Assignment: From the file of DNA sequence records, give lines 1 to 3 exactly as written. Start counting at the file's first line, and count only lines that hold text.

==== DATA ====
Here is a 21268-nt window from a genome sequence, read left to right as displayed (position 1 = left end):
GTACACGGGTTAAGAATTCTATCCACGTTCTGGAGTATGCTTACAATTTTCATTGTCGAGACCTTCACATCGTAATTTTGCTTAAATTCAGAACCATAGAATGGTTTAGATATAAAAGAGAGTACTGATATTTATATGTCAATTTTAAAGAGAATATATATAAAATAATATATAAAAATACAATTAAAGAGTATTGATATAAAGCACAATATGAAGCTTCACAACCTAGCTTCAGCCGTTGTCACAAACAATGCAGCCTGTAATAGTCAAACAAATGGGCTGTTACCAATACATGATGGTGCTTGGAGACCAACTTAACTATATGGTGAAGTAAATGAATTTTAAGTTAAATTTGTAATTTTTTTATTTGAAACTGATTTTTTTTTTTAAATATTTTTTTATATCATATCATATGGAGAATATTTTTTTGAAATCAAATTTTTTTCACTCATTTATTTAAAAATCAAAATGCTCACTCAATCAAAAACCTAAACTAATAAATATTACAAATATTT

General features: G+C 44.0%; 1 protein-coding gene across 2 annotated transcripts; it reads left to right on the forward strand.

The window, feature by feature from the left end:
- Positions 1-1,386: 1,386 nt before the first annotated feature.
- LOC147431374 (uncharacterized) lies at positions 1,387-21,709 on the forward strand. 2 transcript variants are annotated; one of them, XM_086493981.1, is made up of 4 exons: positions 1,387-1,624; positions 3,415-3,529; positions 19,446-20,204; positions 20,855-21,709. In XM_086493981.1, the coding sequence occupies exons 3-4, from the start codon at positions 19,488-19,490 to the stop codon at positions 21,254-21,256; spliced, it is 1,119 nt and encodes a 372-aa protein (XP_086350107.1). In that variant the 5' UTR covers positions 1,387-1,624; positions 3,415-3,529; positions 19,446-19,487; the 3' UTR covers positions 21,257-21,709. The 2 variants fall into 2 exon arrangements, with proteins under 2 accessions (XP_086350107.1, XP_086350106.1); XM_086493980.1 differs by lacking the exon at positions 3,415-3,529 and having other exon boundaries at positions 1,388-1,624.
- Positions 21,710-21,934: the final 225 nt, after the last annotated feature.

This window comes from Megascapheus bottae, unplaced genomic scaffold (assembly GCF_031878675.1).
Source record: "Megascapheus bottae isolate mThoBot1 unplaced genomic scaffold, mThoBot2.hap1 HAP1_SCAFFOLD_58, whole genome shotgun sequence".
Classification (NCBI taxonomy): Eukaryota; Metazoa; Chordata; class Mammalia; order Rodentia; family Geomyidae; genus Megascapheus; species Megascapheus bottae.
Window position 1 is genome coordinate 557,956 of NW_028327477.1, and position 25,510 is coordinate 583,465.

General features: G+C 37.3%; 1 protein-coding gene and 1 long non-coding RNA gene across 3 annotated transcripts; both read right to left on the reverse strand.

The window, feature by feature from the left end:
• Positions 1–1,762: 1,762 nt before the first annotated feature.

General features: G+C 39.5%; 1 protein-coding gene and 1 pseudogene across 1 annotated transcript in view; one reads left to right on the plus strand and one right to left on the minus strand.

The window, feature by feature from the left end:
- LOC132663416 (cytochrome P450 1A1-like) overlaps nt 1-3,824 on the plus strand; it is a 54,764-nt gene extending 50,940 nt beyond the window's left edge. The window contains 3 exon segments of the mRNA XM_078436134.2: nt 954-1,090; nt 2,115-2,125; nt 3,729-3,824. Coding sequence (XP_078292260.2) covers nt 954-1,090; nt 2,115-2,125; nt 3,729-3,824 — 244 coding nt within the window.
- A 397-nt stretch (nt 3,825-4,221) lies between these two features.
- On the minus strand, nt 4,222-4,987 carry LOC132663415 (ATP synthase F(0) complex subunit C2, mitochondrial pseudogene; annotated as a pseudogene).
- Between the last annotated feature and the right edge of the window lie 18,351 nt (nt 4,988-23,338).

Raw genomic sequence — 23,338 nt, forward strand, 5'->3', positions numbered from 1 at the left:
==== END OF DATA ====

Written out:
Here is a 21268-nt window from a genome sequence, read left to right as displayed (position 1 = left end):
GTACACGGGTTAAGAATTCTATCCACGTTCTGGAGTATGCTTACAATTTTCATTGTCGAGACCTTCACATCGTAATTTTGCTTAAATTCAGAACCATAGAATGGTTTAGATATAAAAGAGAGTACTGATATTTATATGTCAATTTTAAAGAGAATATATATAAAATAATATATAAAAATACAATTAAAGAGTATTGATATAAAGCACAATATGAAGCTTCACAACCTAGCTTCAGCCGTTGTCACAAACAATGCAGCCTGTAATAGTCAAACAAATGGGCTGTTACCAATACATGATGGTGCTTGGAGACCAACTTAACTATATGGTGAAGTAAATGAATTTTAAGTTAAATTTGTAATTTTTTTATTTGAAACTGATTTTTTTTTTTAAATATTTTTTTATATCATATCATATGGAGAATATTTTTTTGAAATCAAATTTTTTTCACTCATTTATTTAAAAATCAAAATGCTCACTCAATCAAAAACCTAAACTAATAAATATTACAAATATTT

General features: G+C 44.0%; 1 protein-coding gene across 2 annotated transcripts; it reads left to right on the forward strand.